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Making Music Beautiful


Making Music Beautiful

By Mahatma Kane Jeeves

Free-Range Guitars on Main Street in Sebastopol has been a long-time coming and eagerly awaited.   Internationally recognized luthier Harry Fleishman has not had a shop that was open to the public for nearly forty years.  “I wanted to have more contact with people, especially musicians.  Lutherie is a fairly solitary job; I’ve lived in Sebastopol for 15 years and only now am I meeting some of the wonderful musicians with whom I share this town.” 

Harry has always been interested in music and art, if you consider surf music…music, and model cars…art.  He began emulating his musical idol Dick Dale when he was 12, and was a national winner of the Revell-Pactra model car contest when he was 14.  At age 11 he had an unlikely part-time job painting monsters and hot rods on sweatshirts in the window of a Beverly Hills clothing store on weekends.  

After a near-fatal car accident while on tour with the musical group U Thant, Me Jane, Harry decided to open his first guitar repair and building shop.  His first two custom instruments were an electric double-neck guitar/mandolin; and an electric upright bass.  Clearly, he was not planning a normal career copying Martins and Fenders.  “I hitchhiked down to the Fender factory when I was 14.  It was a smallish shop and I was impressed by the variety of instruments and amplifiers being made.  I met Leo Fender, and scavenged an old guitar body from his dumpster, beginning a lifelong love of dumpster diving.”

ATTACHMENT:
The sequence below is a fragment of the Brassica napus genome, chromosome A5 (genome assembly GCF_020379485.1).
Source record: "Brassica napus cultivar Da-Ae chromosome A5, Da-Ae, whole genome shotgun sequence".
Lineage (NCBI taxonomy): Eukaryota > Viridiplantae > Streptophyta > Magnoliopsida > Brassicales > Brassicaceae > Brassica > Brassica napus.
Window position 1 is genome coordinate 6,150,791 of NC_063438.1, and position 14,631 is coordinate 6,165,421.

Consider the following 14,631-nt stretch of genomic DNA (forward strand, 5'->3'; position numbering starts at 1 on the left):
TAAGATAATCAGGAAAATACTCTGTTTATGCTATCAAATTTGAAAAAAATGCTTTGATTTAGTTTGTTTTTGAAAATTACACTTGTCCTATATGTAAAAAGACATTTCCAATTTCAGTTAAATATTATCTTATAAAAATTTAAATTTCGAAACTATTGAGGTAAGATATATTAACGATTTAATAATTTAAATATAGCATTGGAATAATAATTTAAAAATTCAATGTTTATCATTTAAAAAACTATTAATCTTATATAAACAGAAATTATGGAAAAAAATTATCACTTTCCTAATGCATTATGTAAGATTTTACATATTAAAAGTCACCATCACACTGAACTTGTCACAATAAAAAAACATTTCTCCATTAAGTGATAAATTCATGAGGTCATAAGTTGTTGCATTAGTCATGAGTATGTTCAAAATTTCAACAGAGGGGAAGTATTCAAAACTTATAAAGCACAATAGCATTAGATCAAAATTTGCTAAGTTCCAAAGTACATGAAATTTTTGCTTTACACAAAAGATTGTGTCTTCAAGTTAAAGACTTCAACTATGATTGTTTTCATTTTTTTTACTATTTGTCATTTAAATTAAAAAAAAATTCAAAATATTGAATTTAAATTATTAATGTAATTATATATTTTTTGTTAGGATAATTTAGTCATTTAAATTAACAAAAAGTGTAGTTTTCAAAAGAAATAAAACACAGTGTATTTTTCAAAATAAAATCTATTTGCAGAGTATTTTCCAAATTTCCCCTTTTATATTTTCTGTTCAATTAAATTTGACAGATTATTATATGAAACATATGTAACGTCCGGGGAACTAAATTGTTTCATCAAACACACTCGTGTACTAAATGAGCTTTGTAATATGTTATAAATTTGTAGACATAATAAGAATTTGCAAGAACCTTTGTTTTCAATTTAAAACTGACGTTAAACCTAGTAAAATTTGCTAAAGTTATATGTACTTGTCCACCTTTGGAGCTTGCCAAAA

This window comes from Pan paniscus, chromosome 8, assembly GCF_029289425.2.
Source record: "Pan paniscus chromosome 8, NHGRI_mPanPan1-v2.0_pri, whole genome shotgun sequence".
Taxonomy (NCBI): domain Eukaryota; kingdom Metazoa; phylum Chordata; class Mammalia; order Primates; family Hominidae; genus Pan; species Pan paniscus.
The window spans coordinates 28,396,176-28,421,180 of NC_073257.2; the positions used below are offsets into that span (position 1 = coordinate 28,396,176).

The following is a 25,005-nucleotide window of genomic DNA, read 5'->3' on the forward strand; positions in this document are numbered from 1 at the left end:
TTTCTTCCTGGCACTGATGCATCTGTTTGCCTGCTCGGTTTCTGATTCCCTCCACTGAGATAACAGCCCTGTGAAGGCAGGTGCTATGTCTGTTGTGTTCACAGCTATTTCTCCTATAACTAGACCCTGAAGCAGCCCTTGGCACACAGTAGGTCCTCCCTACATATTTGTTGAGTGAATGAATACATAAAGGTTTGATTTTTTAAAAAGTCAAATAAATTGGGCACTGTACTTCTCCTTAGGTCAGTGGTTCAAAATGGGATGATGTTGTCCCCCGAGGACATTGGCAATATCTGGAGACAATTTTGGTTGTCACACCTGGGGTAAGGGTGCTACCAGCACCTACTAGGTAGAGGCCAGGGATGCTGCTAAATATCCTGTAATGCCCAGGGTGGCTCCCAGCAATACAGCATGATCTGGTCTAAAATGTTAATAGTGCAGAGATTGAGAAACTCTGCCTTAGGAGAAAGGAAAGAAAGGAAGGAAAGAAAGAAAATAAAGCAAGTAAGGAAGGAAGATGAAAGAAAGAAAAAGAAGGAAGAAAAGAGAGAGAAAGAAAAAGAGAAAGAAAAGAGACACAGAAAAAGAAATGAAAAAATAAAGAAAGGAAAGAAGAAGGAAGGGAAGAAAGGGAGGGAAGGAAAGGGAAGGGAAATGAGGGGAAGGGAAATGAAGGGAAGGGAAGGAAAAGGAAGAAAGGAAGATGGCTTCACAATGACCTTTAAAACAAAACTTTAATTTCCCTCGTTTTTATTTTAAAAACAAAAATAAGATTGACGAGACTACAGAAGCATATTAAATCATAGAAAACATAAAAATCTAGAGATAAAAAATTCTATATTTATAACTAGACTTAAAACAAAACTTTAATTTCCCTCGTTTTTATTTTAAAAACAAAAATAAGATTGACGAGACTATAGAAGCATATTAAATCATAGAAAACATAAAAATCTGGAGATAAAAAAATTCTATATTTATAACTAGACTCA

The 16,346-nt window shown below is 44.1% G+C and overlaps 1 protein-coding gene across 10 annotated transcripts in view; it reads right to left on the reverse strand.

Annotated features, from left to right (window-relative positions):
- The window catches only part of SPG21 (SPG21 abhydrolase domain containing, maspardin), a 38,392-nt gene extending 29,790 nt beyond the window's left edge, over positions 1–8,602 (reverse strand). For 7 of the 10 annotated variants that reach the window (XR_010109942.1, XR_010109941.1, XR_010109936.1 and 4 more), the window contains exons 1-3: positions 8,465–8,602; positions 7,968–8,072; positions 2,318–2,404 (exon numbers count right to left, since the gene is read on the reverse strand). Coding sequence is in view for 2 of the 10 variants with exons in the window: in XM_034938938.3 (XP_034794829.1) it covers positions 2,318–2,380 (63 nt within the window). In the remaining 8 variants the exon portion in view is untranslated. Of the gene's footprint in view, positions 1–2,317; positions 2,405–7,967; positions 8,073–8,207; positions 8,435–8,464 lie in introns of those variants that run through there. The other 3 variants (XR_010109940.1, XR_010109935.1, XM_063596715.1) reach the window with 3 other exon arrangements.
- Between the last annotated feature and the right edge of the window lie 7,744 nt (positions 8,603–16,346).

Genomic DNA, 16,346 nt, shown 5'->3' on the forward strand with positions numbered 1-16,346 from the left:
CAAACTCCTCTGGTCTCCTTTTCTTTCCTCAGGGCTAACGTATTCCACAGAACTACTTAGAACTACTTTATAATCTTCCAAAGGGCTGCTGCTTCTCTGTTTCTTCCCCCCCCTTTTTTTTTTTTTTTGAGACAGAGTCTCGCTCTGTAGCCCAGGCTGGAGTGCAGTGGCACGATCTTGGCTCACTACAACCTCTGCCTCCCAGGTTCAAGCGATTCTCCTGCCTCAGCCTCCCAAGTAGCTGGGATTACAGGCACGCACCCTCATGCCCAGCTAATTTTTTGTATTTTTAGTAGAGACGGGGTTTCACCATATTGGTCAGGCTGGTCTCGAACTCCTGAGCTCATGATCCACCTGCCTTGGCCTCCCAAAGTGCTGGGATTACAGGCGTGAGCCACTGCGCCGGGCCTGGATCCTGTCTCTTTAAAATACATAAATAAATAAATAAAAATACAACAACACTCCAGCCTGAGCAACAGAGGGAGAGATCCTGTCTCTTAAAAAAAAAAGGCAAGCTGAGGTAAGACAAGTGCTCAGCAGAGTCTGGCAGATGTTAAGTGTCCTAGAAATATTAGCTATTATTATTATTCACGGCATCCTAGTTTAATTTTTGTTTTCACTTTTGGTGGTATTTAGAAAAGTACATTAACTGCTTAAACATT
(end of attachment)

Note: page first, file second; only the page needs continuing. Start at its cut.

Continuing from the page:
In the early 1980’s International Music Corp., a Texas-based guitar company, took an interest in one of Harry’s innovative electric bass designs.  Thanks to an IMC employee, Donnie Wade, the company was convinced to license the design instead of just copying it.  This began a life-long friendship with Donnie, who later became head of guitar design for Fender.  It also led to two separate contracts designing for Fender, and later to the opportunity to design a line of acoustic and electric guitars, basses, and amplifiers for the English company Avian Guitars.  Most recently, Harry was head of R&D for Breedlove Guitars.  “I commuted two weeks a month up to Bend, Oregon.  It was fun and interesting but after a year it was clear to Harry that he needed to return to designing and building his own unusual guitars, basses and amplifiers.

Harry has limited his business hours to allow him time to design and build.  Open from 1-5 Thursday through Sunday, and by appointment, he is available for expert repairs and instrument restorations.  Starting in September on each first Sunday Harry will be open 4-6 to offer free assistance to people who want to work on their own instruments with guidance.  “This is part of a lifelong commitment, especially to kids.”  Harry also offers vintage guitars and amps, and some instruments from his luthier friends from around the world.  “I want FRG to be a comfortable space for young people and old to visit and play music, while experiencing truly hand-made, innovative instruments.”

Free Range Guitars

200 South Main Street, Sebsastopol